Big Problems, Small Print: A Guide to the Complexity of Humanitarian Emergencies and the Media
IF HUMANITARIAN emergencies were ever simple, their complexity has grown enormously over the past five years. Even the jargon of relief professionals recognizes this reality. Man-made emergencies (typically a civil war combined with refugee flows), where natural factors may or may not be present, are now classified as "complex emergencies." Natural disasters, caused by floods, droughts, earthquakes, typhoons, and volcanic eruptions, are simple emergencies.
There is reality to the rhetoric. There have always been humanitarian emergencies caused by conflict (indeed, many natural phenomena only become emergencies because of man-made causes), but the prevalence of complex emergencies has been increasing since the end of the Cold War. Over the past several years, both the United Nations and the U.S. government's Office of Foreign Disaster Assistance (OFDA) have been responding primarily to complex rather than natural disasters. "Complexity" goes beyond the multiple factors that cause emergencies and extends to the international response apparatus seeking to provide relief and to the interplay of political, military, and relief institutions that seek to prevent and mitigate humanitarian emergencies.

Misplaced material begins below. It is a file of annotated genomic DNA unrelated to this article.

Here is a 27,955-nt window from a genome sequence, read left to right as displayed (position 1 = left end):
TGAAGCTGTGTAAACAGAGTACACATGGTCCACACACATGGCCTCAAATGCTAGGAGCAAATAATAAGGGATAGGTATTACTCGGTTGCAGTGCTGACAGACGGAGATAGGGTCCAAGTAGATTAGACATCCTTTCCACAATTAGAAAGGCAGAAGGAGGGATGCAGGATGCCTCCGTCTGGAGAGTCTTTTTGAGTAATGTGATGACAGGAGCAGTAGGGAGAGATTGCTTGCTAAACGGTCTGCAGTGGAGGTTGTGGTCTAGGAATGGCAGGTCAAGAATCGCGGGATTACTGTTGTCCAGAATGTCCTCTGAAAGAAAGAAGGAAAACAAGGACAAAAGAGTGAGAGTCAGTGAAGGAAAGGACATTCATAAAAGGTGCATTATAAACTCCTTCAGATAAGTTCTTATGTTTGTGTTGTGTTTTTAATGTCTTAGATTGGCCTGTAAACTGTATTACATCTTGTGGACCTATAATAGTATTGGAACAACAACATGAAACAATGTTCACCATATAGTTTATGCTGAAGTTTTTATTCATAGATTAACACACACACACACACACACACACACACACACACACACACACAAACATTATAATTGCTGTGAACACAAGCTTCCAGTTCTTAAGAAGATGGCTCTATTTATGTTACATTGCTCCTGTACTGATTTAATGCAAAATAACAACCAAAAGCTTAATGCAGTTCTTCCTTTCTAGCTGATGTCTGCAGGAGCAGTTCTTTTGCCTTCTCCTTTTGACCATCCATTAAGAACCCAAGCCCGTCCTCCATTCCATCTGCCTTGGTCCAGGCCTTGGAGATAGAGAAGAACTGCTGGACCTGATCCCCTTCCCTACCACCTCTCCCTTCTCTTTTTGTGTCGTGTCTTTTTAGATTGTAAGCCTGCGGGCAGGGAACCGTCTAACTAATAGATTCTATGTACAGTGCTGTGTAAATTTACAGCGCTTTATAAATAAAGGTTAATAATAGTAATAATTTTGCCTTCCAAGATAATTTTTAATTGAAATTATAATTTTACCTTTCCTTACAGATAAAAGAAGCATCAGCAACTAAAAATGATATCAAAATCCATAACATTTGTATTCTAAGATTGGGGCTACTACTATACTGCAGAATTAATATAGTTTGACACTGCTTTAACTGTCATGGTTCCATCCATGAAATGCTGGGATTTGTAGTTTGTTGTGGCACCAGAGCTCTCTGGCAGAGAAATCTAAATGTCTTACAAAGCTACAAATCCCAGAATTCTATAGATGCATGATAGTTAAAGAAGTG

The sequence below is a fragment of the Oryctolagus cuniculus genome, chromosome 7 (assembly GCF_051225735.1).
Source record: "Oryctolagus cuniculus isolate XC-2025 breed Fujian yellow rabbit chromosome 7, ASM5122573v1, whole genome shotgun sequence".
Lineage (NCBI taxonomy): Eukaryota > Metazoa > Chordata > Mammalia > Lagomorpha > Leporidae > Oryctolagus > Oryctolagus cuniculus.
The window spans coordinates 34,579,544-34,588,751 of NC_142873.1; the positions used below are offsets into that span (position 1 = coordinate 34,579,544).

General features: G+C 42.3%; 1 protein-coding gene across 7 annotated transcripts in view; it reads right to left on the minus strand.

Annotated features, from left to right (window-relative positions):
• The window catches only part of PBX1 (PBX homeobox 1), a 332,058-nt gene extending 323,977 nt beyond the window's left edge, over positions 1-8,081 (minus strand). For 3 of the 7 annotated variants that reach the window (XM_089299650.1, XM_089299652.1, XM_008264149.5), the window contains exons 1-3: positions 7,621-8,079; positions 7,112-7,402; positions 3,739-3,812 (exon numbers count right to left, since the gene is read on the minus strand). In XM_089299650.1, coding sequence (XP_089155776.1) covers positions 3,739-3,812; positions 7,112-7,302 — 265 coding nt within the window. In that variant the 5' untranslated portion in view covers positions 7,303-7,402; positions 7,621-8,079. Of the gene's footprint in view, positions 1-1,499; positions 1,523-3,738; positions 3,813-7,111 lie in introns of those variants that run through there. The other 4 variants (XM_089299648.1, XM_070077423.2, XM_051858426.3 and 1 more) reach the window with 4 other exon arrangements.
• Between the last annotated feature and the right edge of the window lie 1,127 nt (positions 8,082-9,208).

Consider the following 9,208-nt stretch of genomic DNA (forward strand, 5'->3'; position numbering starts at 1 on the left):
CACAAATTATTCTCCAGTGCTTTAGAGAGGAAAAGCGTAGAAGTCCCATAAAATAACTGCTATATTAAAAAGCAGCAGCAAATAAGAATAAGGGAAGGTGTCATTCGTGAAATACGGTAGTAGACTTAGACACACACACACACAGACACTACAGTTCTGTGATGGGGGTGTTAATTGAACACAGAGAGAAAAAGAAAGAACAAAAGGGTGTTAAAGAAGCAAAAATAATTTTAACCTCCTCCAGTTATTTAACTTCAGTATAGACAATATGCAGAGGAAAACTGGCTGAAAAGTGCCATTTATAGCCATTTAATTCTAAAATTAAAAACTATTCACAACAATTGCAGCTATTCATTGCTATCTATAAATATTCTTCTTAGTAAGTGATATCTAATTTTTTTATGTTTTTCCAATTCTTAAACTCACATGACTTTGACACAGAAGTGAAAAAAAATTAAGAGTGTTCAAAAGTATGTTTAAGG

The media have always been essential in shaping public opinion about and mobilizing public support for humanitarian crises. The role of tele